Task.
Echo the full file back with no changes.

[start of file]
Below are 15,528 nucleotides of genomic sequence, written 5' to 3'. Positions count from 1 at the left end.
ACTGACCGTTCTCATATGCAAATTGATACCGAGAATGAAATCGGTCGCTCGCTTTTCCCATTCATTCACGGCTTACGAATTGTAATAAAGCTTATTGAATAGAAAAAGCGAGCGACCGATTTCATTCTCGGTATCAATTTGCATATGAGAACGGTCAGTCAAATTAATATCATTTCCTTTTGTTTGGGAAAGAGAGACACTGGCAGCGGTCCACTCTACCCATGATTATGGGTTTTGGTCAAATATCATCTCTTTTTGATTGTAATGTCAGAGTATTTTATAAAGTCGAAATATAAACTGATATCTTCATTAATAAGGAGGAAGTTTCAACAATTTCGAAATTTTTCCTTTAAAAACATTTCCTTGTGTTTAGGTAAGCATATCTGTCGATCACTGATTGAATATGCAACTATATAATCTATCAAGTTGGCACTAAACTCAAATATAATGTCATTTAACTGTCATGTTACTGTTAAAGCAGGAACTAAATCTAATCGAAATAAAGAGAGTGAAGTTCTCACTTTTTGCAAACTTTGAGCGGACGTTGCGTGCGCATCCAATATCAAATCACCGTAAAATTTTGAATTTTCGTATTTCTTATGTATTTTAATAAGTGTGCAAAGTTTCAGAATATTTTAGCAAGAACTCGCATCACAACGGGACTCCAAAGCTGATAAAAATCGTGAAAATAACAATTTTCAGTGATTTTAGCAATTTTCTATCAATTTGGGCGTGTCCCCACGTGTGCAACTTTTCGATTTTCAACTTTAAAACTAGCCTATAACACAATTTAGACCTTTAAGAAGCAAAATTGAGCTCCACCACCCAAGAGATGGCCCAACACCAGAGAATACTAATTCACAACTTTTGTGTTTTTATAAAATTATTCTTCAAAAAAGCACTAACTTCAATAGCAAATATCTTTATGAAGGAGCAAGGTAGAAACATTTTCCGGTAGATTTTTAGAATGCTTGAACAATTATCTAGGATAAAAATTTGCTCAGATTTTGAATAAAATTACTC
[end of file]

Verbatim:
Below are 15,528 nucleotides of genomic sequence, written 5' to 3'. Positions count from 1 at the left end.
ACTGACCGTTCTCATATGCAAATTGATACCGAGAATGAAATCGGTCGCTCGCTTTTCCCATTCATTCACGGCTTACGAATTGTAATAAAGCTTATTGAATAGAAAAAGCGAGCGACCGATTTCATTCTCGGTATCAATTTGCATATGAGAACGGTCAGTCAAATTAATATCATTTCCTTTTGTTTGGGAAAGAGAGACACTGGCAGCGGTCCACTCTACCCATGATTATGGGTTTTGGTCAAATATCATCTCTTTTTGATTGTAATGTCAGAGTATTTTATAAAGTCGAAATATAAACTGATATCTTCATTAATAAGGAGGAAGTTTCAACAATTTCGAAATTTTTCCTTTAAAAACATTTCCTTGTGTTTAGGTAAGCATATCTGTCGATCACTGATTGAATATGCAACTATATAATCTATCAAGTTGGCACTAAACTCAAATATAATGTCATTTAACTGTCATGTTACTGTTAAAGCAGGAACTAAATCTAATCGAAATAAAGAGAGTGAAGTTCTCACTTTTTGCAAACTTTGAGCGGACGTTGCGTGCGCATCCAATATCAAATCACCGTAAAATTTTGAATTTTCGTATTTCTTATGTATTTTAATAAGTGTGCAAAGTTTCAGAATATTTTAGCAAGAACTCGCATCACAACGGGACTCCAAAGCTGATAAAAATCGTGAAAATAACAATTTTCAGTGATTTTAGCAATTTTCTATCAATTTGGGCGTGTCCCCACGTGTGCAACTTTTCGATTTTCAACTTTAAAACTAGCCTATAACACAATTTAGACCTTTAAGAAGCAAAATTGAGCTCCACCACCCAAGAGATGGCCCAACACCAGAGAATACTAATTCACAACTTTTGTGTTTTTATAAAATTATTCTTCAAAAAAGCACTAACTTCAATAGCAAATATCTTTATGAAGGAGCAAGGTAGAAACATTTTCCGGTAGATTTTTAGAATGCTTGAACAATTATCTAGGATAAAAATTTGCTCAGATTTTGAATAAAATTACTC